Did you know that nearly half of all adult Americans suffer from some form of heart disease?
According to research done by the Centers for Disease Control (CDC), in 2018, 108 million Americans (about 45%) were diagnosed with high blood pressure.
High blood pressure (linked to an excessively high heart rate) is serious business. It can lead to strokes, heart attacks, organ failure, and other fatal conditions.
But what is considered a high heart rate, what causes it, and can you lower yours?
The short answer is yes.
The long answer is that you’ll need to do some research and work to get there.
The answer as you might already suspect is a little complicated.
For example, your heart rate while sitting would understandably vary from your heart rate during high-intensity exercise sessions.
Ideal heart rates also differ by age.
Younger people tend to have higher heart rates naturally, while older people have slower ones.
If your heart rate increases as you age, you may be experiencing high blood pressure symptoms.
Lower resting heart rates are usually considered indicators of better physical fitness and cardiovascular health. (Chart info provided by the American Heart Association)
If you have a higher than average heart rate, or you are looking to improve your overall heart health, there are several ways that you can actively lower your heart rate.
While they aren’t a replacement for medication, healthy diet, and lifestyle, they can go a long way to help you maintain a healthy heart rate.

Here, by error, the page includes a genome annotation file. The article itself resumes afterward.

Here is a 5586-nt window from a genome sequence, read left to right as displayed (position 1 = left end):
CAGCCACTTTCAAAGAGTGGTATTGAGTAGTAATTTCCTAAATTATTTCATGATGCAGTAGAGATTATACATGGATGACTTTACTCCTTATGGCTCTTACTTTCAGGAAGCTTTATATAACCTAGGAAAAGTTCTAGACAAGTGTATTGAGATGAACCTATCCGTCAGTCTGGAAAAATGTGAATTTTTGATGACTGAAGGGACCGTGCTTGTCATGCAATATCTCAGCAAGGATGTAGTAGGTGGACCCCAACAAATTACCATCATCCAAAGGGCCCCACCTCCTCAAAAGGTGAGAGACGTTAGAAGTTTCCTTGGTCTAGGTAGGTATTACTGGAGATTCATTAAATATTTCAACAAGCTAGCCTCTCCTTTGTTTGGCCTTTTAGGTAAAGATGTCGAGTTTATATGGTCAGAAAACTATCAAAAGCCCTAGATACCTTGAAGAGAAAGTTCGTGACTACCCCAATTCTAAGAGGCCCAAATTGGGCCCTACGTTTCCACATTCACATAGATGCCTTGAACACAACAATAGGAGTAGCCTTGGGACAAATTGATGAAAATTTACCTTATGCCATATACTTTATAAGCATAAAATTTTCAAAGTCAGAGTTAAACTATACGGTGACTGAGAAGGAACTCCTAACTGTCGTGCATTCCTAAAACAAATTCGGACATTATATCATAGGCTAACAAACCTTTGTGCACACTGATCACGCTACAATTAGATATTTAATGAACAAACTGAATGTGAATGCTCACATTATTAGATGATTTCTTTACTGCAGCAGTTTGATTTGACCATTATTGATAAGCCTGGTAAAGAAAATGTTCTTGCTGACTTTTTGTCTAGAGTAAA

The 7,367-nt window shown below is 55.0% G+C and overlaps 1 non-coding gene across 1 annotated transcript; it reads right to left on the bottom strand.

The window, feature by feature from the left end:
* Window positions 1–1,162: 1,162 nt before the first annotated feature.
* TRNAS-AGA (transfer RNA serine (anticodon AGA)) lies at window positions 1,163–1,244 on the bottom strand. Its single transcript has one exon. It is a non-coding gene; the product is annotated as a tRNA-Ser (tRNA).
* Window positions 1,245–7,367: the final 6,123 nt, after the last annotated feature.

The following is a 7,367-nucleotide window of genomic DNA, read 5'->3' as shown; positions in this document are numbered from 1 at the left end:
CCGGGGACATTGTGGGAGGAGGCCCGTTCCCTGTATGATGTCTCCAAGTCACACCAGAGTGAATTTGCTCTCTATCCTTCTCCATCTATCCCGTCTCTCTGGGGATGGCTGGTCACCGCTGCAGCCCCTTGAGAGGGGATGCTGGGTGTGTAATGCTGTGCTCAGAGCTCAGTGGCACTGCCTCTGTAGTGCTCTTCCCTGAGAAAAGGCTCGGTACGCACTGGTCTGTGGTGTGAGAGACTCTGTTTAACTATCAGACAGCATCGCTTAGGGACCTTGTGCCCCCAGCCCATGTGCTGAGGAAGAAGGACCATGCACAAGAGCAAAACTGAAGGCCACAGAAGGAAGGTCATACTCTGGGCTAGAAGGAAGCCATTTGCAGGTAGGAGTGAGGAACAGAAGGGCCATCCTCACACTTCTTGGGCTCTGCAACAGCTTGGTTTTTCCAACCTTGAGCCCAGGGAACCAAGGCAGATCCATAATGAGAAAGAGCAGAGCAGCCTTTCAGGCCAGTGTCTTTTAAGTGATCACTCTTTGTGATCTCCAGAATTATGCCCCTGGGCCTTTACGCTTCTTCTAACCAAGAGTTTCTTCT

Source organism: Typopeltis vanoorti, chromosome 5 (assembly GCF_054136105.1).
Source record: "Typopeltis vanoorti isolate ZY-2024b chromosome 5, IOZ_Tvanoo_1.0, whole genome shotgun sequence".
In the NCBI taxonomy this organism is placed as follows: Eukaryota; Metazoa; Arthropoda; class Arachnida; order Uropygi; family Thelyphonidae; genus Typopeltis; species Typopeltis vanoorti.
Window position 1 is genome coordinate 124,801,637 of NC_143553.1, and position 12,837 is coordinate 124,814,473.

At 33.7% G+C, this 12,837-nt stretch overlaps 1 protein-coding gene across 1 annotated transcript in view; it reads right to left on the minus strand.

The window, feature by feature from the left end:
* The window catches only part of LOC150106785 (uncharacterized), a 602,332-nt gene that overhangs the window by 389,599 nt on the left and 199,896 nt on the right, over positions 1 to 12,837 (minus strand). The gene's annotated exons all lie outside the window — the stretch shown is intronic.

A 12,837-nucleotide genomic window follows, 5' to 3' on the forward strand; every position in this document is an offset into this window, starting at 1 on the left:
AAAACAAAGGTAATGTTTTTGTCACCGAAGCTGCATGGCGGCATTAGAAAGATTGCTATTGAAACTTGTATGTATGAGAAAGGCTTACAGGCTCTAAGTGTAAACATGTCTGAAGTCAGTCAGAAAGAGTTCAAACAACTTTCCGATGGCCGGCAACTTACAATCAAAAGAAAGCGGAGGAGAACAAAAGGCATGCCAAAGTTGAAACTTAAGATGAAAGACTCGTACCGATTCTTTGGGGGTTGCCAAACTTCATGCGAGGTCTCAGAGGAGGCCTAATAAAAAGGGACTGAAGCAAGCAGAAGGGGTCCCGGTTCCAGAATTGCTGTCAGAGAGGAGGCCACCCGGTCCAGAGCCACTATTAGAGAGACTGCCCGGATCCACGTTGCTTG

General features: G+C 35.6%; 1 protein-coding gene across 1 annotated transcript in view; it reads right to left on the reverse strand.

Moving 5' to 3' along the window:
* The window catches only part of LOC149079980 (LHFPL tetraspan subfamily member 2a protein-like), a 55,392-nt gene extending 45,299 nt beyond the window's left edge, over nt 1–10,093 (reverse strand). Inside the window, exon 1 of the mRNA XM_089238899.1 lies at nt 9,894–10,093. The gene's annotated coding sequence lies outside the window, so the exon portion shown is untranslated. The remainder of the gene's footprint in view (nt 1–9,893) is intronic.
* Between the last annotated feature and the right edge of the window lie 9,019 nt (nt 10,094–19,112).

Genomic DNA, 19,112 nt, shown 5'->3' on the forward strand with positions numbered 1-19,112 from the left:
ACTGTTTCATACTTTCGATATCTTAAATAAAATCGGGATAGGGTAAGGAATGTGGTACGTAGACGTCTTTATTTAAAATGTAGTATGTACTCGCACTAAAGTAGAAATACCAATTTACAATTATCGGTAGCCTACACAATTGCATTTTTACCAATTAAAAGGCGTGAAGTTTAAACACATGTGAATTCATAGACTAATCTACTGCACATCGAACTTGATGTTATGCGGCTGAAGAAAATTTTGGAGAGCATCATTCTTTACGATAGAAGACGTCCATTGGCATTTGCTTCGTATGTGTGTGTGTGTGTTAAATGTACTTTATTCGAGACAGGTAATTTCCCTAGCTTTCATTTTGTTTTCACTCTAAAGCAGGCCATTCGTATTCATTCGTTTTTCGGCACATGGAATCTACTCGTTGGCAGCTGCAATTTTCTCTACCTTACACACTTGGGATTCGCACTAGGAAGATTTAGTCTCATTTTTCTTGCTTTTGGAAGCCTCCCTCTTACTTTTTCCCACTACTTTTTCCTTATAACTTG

This first tip isn’t so much an action-based item as it is a consideration.
When attempting to lower your heart rate, remember to consider your age and current fitness level.
Don’t overexert yourself, and consult a medical professional when necessary.
Each person’s heart and body are different and react differently. Speak to your primary care physician to get the best results for your body.
One of the simplest ways to lower your resting heart rate is to practice deep breathing.
If you take 5 minutes to slow down your breathing and take more resounding, fuller breaths, you can profoundly affect your heart health.
Shallow breathing can constrict your blood vessels and create tension throughout the body.
On the other hand, deep breathing can dilate blood vessels and activate the parasympathetic nervous system, which aids digestion and promotes rest.
Every time you catch yourself tensing up during work, take a moment, and take five deep breaths.
[READ: 20 Simple Ways to Destress]
Exercise, specifically cardiovascular exercise (walking, running, swimming, biking), is essential for lowering your heart rate.
Cardio gets your heart pumping oxygen faster and more fluidly.
While it may seem counterintuitive to raise your heart rate during exercise when trying to lower your overall heart rate, cardio is crucial for building a strong and healthy heart.
Regular exercise can also help burn fat, another excellent health benefit.
Work in 20 minutes of moderate-intensity cardio, such as brisk walking, 3-4 times a week to promote healthy blood flow.
Did you have a busy day at work? Are you frequently bombarded with deadlines?
One of the major culprits of high blood pressure is a stressful work environment.
Your career is meaningful, but it may be causing stress on your health and long-term happiness.
If you happen to have a high-stress or high-intensity job, you’re not doomed to heart failure.
However, you will need to take all possible measures to balance your heart health and work performance.
If possible, decrease the amount of stress you have throughout the day by:
Drugs, alcohol, and caffeine are all potential dangers to a healthy heart.
Excessive amounts of caffeine can overstimulate your heart and increase your heart rate.
Caffeine is widely considered safe to use, but you should still consume it within moderation.
Alcohol has also been proven to impact heart health negatively.